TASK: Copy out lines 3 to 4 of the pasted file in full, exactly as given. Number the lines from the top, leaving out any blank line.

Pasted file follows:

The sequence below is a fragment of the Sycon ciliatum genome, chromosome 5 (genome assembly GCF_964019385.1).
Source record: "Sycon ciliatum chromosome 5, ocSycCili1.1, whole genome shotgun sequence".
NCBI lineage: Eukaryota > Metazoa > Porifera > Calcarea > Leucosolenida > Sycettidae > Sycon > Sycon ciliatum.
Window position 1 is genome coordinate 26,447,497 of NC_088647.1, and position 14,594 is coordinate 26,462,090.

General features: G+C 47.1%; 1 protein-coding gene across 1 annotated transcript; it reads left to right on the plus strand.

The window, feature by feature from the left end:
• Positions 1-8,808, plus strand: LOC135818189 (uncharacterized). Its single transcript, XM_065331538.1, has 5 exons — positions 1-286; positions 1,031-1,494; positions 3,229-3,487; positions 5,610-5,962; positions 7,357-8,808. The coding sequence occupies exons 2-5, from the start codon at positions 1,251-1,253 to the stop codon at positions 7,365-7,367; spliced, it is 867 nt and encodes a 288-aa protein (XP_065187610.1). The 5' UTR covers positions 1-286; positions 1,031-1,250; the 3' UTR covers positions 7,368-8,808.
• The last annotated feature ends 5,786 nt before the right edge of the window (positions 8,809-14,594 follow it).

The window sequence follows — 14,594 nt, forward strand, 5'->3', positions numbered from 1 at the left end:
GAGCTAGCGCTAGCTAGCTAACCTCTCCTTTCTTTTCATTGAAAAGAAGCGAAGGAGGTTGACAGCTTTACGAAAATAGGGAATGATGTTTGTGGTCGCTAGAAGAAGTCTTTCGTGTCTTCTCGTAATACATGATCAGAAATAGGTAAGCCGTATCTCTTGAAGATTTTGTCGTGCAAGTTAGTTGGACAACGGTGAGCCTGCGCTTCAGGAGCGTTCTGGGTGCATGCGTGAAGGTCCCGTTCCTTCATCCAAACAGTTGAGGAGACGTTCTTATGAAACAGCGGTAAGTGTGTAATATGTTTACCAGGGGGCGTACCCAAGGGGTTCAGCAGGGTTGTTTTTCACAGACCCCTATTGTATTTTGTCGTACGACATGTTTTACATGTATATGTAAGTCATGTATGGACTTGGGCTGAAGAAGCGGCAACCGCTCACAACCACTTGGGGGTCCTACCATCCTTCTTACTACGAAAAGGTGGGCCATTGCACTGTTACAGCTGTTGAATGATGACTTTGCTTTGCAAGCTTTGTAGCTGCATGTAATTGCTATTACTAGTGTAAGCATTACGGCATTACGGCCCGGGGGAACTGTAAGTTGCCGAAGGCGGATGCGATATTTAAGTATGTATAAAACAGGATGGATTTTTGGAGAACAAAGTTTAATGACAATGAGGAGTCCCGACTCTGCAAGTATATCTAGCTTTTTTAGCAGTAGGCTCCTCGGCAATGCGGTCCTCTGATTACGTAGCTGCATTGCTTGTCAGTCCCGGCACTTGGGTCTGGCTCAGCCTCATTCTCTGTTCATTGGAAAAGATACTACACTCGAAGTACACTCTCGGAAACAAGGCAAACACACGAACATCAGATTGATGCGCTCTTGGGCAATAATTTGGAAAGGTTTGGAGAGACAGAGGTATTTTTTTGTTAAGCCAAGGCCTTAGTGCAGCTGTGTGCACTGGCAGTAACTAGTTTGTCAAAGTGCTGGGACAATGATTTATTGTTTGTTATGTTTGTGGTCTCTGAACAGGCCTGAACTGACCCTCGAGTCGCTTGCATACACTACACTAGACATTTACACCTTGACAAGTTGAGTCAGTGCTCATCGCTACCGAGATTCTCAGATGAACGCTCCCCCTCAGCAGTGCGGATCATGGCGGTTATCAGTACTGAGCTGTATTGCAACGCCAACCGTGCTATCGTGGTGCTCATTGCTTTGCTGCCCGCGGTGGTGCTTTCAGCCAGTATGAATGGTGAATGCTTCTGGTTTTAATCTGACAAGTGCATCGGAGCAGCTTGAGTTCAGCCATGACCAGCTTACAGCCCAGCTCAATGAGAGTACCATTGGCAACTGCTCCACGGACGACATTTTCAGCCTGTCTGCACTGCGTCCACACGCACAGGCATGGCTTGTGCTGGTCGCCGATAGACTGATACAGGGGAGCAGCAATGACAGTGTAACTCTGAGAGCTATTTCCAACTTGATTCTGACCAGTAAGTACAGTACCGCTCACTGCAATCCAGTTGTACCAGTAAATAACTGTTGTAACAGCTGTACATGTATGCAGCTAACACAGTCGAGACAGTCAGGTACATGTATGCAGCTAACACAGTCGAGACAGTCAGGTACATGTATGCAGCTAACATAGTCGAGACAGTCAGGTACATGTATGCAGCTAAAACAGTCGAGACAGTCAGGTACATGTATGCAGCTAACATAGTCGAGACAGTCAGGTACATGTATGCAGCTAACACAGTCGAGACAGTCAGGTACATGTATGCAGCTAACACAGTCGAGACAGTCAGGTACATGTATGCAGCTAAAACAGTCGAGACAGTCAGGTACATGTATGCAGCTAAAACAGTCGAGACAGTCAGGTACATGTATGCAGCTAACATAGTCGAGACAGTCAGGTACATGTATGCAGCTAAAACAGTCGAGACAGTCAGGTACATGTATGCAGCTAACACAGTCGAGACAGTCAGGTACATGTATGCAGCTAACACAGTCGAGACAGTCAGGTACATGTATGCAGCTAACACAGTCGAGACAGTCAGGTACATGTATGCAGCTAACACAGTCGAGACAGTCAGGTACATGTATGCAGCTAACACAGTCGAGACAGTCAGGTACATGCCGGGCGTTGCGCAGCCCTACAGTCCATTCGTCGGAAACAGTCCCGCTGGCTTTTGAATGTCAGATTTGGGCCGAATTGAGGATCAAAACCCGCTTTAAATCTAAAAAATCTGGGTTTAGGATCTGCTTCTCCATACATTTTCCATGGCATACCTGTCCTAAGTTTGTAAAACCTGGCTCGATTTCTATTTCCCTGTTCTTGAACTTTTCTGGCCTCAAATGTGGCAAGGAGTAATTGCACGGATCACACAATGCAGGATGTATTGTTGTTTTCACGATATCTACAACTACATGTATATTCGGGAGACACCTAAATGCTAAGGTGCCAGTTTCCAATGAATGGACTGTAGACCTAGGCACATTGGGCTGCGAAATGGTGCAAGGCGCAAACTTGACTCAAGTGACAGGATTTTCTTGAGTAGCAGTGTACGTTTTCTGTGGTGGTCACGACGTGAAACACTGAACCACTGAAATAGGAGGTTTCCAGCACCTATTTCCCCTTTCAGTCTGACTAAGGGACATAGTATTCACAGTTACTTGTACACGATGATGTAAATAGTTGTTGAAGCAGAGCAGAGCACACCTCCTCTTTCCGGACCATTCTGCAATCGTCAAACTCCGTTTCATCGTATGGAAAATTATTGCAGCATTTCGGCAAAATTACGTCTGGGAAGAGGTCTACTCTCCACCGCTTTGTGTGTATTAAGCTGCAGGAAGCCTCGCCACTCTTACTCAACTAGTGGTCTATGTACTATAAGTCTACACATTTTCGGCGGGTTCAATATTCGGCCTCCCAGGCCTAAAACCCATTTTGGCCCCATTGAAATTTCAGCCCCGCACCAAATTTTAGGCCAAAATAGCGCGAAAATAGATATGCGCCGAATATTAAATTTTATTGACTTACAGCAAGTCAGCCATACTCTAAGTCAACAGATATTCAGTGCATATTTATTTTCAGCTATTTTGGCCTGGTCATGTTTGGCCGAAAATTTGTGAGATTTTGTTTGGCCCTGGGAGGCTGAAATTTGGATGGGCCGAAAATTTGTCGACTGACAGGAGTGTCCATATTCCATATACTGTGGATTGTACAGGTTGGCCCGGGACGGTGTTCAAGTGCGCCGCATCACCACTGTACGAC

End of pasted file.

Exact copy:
NCBI lineage: Eukaryota > Metazoa > Porifera > Calcarea > Leucosolenida > Sycettidae > Sycon > Sycon ciliatum.
Window position 1 is genome coordinate 26,447,497 of NC_088647.1, and position 14,594 is coordinate 26,462,090.